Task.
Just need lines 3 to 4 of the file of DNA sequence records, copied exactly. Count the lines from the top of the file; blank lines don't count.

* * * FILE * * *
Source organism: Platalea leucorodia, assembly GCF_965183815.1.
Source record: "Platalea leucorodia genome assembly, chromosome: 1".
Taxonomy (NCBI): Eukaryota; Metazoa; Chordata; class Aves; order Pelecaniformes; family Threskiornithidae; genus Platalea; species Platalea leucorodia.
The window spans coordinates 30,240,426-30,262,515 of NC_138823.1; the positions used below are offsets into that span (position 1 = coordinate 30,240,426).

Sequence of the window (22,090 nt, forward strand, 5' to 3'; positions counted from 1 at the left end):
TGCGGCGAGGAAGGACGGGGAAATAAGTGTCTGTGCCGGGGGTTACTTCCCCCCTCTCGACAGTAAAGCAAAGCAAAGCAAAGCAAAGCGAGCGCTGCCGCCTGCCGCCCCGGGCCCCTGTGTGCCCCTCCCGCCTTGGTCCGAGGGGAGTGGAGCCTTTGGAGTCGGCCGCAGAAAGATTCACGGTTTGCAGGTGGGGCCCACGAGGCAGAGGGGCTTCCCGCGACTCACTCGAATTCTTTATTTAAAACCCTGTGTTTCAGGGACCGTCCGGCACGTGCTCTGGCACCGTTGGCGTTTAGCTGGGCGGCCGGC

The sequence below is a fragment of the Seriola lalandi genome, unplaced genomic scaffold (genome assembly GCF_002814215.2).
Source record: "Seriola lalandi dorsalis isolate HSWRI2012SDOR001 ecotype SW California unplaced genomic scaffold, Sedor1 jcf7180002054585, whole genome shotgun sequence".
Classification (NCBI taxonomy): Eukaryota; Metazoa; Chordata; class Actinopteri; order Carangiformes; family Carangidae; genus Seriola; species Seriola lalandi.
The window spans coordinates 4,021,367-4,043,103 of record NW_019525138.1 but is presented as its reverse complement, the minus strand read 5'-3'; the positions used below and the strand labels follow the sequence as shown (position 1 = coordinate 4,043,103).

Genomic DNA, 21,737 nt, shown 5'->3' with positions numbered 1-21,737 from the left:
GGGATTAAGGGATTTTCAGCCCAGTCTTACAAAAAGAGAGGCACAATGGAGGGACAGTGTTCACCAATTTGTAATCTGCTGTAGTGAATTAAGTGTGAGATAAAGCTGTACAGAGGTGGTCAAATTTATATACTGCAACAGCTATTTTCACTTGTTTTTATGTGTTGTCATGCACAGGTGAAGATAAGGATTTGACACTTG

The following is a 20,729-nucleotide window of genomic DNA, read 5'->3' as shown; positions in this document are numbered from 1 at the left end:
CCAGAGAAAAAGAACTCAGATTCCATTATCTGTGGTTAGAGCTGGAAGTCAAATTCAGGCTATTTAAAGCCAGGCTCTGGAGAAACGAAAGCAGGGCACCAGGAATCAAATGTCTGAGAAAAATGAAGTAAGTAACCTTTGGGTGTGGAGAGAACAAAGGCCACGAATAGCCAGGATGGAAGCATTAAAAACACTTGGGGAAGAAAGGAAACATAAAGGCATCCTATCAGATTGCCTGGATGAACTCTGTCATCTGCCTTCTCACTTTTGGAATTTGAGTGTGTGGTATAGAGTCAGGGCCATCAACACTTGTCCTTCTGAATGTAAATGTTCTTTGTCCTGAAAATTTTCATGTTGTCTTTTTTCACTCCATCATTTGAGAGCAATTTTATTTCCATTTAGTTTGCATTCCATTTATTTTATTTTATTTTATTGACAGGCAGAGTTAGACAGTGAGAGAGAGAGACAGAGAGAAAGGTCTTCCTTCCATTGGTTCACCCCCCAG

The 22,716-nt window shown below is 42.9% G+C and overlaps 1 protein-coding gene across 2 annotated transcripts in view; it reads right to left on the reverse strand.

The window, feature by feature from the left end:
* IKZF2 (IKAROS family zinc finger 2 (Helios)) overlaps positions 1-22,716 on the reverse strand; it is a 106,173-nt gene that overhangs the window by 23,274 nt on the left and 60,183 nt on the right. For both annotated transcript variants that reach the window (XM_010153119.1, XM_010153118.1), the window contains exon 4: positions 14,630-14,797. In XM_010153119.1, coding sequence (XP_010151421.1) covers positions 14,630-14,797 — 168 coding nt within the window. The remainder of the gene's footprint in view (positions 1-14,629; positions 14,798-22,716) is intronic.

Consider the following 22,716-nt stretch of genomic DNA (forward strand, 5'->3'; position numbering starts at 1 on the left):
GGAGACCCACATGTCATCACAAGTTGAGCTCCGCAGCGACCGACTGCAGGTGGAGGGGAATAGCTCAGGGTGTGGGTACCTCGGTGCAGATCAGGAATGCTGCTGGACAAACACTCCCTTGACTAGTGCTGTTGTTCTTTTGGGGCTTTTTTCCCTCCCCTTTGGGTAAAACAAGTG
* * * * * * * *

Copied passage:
Taxonomy (NCBI): Eukaryota; Metazoa; Chordata; class Aves; order Pelecaniformes; family Threskiornithidae; genus Platalea; species Platalea leucorodia.
The window spans coordinates 30,240,426-30,262,515 of NC_138823.1; the positions used below are offsets into that span (position 1 = coordinate 30,240,426).